Joseph C. Marek, MD
Potential Conflicts of Interest: Dr. Marek is affiliated with the Young Hearts for Life screening program for high school students. Young Hearts for Life is a 501(c)(3) public charity from which Dr. Marek receives no financial compensation.
Marek J.; Electrocardiography and Preparticipation Screening of Competitive High School Athletes. Ann Intern Med. 2010;153:131-132. doi: 10.7326/0003-4819-153-2-201007200-00014
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Published: Ann Intern Med. 2010;153(2):131-132.
TO THE EDITOR:
I read with interest Maron's recent editorial (1) but take issue with several of his assertions. My arguments are based on my experience with screenings in a multicounty region in suburban Chicago. Since 2006, our program, Young Hearts for Life, has screened more than 45 000 high school students.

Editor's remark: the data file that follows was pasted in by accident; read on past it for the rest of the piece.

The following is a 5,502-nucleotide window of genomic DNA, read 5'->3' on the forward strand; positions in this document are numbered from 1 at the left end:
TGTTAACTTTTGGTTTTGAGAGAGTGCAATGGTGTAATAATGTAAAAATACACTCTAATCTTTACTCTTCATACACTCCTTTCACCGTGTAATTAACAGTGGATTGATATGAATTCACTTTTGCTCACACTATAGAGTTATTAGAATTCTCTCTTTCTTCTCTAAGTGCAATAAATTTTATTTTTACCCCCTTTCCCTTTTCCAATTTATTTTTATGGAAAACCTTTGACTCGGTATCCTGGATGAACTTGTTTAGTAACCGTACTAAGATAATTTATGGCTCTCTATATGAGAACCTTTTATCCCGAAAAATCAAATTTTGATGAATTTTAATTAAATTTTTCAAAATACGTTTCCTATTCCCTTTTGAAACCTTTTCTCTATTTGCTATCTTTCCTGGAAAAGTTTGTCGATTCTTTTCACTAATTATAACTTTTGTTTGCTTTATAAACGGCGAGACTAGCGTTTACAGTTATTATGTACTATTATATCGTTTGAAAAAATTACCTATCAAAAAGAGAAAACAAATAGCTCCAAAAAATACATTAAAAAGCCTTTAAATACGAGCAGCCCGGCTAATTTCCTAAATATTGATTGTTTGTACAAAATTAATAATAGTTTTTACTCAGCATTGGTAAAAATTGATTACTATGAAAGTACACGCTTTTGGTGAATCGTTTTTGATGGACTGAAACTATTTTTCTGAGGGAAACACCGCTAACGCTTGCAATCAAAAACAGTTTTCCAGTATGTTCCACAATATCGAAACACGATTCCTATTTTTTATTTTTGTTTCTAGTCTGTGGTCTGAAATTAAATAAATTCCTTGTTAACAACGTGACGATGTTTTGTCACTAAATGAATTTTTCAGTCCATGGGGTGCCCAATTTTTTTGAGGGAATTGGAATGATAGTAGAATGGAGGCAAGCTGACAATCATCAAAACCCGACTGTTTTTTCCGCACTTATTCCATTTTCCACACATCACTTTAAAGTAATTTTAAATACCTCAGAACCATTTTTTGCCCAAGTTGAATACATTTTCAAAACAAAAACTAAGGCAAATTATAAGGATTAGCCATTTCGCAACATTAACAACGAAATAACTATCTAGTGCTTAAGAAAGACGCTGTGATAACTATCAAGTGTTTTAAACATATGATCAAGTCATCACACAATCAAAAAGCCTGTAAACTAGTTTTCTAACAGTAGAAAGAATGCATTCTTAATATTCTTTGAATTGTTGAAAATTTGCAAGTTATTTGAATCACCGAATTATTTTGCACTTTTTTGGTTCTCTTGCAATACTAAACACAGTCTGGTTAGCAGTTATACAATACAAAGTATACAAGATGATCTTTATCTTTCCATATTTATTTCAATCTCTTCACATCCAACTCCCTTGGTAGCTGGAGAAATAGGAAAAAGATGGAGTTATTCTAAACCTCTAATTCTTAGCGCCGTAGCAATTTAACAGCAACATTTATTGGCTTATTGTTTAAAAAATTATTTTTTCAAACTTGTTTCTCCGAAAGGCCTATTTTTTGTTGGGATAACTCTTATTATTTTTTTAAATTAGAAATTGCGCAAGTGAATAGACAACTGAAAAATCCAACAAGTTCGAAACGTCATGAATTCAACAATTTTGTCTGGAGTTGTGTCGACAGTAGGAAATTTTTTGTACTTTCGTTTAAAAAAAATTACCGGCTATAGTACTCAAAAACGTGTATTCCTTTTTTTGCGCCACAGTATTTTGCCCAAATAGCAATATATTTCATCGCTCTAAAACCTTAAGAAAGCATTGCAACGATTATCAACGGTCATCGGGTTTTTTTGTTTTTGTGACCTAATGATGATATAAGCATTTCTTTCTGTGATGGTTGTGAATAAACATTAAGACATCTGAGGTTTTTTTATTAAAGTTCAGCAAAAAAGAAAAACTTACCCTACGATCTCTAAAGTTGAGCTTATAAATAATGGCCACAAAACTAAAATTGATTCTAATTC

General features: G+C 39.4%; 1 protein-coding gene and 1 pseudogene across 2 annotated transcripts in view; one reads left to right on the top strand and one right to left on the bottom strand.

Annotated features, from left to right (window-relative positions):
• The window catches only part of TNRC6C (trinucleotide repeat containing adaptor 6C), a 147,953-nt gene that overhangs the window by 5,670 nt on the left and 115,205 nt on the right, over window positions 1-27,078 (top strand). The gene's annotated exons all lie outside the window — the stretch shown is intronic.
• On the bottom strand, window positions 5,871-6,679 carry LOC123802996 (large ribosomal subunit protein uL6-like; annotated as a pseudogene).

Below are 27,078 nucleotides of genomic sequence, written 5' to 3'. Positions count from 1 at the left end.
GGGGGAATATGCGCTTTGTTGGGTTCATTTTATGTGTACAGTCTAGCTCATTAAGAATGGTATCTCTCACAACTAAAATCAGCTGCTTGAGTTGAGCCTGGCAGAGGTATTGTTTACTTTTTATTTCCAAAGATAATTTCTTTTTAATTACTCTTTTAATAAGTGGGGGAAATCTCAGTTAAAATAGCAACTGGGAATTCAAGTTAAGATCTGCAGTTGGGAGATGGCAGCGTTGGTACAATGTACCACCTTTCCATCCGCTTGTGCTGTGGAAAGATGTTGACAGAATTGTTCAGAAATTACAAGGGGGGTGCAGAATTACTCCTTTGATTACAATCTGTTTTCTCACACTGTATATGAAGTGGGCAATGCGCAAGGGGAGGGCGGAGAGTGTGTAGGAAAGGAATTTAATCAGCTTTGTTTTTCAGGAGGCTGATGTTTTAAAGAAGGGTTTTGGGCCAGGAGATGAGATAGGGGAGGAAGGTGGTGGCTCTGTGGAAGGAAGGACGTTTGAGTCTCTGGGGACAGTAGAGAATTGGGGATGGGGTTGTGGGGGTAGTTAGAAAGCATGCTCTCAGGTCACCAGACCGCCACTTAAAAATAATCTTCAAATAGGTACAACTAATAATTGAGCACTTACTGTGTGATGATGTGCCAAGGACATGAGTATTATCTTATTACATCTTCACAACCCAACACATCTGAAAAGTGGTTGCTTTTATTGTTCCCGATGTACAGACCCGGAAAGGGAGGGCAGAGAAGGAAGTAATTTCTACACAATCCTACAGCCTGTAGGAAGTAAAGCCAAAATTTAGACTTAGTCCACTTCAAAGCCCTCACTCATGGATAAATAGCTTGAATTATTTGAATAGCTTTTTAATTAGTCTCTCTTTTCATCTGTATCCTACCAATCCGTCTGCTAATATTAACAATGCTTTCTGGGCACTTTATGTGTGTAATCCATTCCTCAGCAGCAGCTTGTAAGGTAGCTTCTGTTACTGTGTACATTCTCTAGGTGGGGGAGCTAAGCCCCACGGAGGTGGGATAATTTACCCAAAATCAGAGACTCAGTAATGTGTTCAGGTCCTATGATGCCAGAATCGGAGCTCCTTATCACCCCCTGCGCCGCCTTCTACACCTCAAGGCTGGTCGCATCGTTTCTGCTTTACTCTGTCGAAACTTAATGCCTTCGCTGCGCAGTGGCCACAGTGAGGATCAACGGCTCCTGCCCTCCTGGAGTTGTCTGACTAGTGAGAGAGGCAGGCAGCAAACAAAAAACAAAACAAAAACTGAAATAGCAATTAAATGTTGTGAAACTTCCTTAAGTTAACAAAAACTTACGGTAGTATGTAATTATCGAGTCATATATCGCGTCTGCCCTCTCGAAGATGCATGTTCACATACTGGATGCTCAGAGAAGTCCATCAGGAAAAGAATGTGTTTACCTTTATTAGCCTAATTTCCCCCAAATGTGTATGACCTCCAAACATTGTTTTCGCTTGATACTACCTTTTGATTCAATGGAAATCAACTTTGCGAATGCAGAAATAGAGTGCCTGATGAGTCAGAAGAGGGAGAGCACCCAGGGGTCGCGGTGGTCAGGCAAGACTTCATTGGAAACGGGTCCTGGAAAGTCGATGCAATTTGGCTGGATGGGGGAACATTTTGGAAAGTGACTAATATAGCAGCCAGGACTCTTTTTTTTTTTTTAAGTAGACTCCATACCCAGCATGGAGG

First, I believe that Maron's efforts to relate the Italian system to the U.S. system are flawed. He contends that the disparity in physician resources between Italy and the United States is dramatic. The absolute number of athletes in the United States is larger than that of Italy, but as a percentage of the population, U.S. athletes number about half that of Italy (5% in the United States vs. 10% in Italy) (1). The number of primary care physicians per capita is similar at 1 per 1000 persons in the United States versus 0.9 per 1000 persons in Italy (2). Besides, the American Heart Association (AHA) already recommends that all young adult athletes be seen by a physician (3).
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